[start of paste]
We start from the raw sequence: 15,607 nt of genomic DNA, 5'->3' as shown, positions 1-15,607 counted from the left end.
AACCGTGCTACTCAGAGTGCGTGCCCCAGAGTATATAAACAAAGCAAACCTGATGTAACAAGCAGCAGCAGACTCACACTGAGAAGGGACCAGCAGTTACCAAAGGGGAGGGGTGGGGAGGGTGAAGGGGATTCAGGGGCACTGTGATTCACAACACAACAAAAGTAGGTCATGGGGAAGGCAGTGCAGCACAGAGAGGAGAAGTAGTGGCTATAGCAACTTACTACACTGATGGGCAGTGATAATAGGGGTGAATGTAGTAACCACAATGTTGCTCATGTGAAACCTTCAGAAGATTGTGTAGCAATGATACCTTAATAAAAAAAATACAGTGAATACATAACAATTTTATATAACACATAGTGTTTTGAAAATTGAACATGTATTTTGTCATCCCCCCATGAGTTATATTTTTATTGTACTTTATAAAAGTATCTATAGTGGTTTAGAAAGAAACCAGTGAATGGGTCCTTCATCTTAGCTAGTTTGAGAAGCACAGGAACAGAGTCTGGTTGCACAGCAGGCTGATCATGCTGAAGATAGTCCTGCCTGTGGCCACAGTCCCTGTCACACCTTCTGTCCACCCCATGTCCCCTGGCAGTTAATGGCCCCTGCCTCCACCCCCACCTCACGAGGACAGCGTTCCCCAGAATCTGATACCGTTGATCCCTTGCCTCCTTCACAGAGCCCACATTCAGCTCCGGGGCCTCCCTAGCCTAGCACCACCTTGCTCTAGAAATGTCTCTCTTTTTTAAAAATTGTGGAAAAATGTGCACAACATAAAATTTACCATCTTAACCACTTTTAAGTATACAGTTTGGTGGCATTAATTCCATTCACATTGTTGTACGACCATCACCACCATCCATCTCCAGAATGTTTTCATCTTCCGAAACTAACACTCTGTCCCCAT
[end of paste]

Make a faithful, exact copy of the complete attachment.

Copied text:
We start from the raw sequence: 15,607 nt of genomic DNA, 5'->3' as shown, positions 1-15,607 counted from the left end.
AACCGTGCTACTCAGAGTGCGTGCCCCAGAGTATATAAACAAAGCAAACCTGATGTAACAAGCAGCAGCAGACTCACACTGAGAAGGGACCAGCAGTTACCAAAGGGGAGGGGTGGGGAGGGTGAAGGGGATTCAGGGGCACTGTGATTCACAACACAACAAAAGTAGGTCATGGGGAAGGCAGTGCAGCACAGAGAGGAGAAGTAGTGGCTATAGCAACTTACTACACTGATGGGCAGTGATAATAGGGGTGAATGTAGTAACCACAATGTTGCTCATGTGAAACCTTCAGAAGATTGTGTAGCAATGATACCTTAATAAAAAAAATACAGTGAATACATAACAATTTTATATAACACATAGTGTTTTGAAAATTGAACATGTATTTTGTCATCCCCCCATGAGTTATATTTTTATTGTACTTTATAAAAGTATCTATAGTGGTTTAGAAAGAAACCAGTGAATGGGTCCTTCATCTTAGCTAGTTTGAGAAGCACAGGAACAGAGTCTGGTTGCACAGCAGGCTGATCATGCTGAAGATAGTCCTGCCTGTGGCCACAGTCCCTGTCACACCTTCTGTCCACCCCATGTCCCCTGGCAGTTAATGGCCCCTGCCTCCACCCCCACCTCACGAGGACAGCGTTCCCCAGAATCTGATACCGTTGATCCCTTGCCTCCTTCACAGAGCCCACATTCAGCTCCGGGGCCTCCCTAGCCTAGCACCACCTTGCTCTAGAAATGTCTCTCTTTTTTAAAAATTGTGGAAAAATGTGCACAACATAAAATTTACCATCTTAACCACTTTTAAGTATACAGTTTGGTGGCATTAATTCCATTCACATTGTTGTACGACCATCACCACCATCCATCTCCAGAATGTTTTCATCTTCCGAAACTAACACTCTGTCCCCAT